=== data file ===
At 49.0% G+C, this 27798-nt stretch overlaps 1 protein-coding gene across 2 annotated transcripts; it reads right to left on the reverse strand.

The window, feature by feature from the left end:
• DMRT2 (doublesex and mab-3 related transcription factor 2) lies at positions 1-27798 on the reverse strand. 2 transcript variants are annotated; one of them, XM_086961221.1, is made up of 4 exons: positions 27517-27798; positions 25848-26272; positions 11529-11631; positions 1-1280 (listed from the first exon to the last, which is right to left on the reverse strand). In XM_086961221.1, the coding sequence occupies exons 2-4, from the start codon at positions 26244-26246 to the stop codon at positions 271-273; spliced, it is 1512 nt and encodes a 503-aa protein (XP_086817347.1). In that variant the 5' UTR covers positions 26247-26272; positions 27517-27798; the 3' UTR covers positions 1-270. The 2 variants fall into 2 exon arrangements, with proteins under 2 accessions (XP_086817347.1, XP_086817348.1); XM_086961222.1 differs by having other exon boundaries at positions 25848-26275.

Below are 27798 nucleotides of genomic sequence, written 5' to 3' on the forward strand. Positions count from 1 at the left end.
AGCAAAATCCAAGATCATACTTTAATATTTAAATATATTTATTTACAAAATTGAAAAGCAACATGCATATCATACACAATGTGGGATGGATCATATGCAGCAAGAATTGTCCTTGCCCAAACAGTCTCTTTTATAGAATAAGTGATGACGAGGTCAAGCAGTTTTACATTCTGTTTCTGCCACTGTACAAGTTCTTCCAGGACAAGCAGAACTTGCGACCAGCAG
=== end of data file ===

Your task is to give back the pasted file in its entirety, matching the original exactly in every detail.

At 49.0% G+C, this 27798-nt stretch overlaps 1 protein-coding gene across 2 annotated transcripts; it reads right to left on the reverse strand.

The window, feature by feature from the left end:
• DMRT2 (doublesex and mab-3 related transcription factor 2) lies at positions 1-27798 on the reverse strand. 2 transcript variants are annotated; one of them, XM_086961221.1, is made up of 4 exons: positions 27517-27798; positions 25848-26272; positions 11529-11631; positions 1-1280 (listed from the first exon to the last, which is right to left on the reverse strand). In XM_086961221.1, the coding sequence occupies exons 2-4, from the start codon at positions 26244-26246 to the stop codon at positions 271-273; spliced, it is 1512 nt and encodes a 503-aa protein (XP_086817347.1). In that variant the 5' UTR covers positions 26247-26272; positions 27517-27798; the 3' UTR covers positions 1-270. The 2 variants fall into 2 exon arrangements, with proteins under 2 accessions (XP_086817347.1, XP_086817348.1); XM_086961222.1 differs by having other exon boundaries at positions 25848-26275.

Below are 27798 nucleotides of genomic sequence, written 5' to 3' on the forward strand. Positions count from 1 at the left end.
AGCAAAATCCAAGATCATACTTTAATATTTAAATATATTTATTTACAAAATTGAAAAGCAACATGCATATCATACACAATGTGGGATGGATCATATGCAGCAAGAATTGTCCTTGCCCAAACAGTCTCTTTTATAGAATAAGTGATGACGAGGTCAAGCAGTTTTACATTCTGTTTCTGCCACTGTACAAGTTCTTCCAGGACAAGCAGAACTTGCGACCAGCAG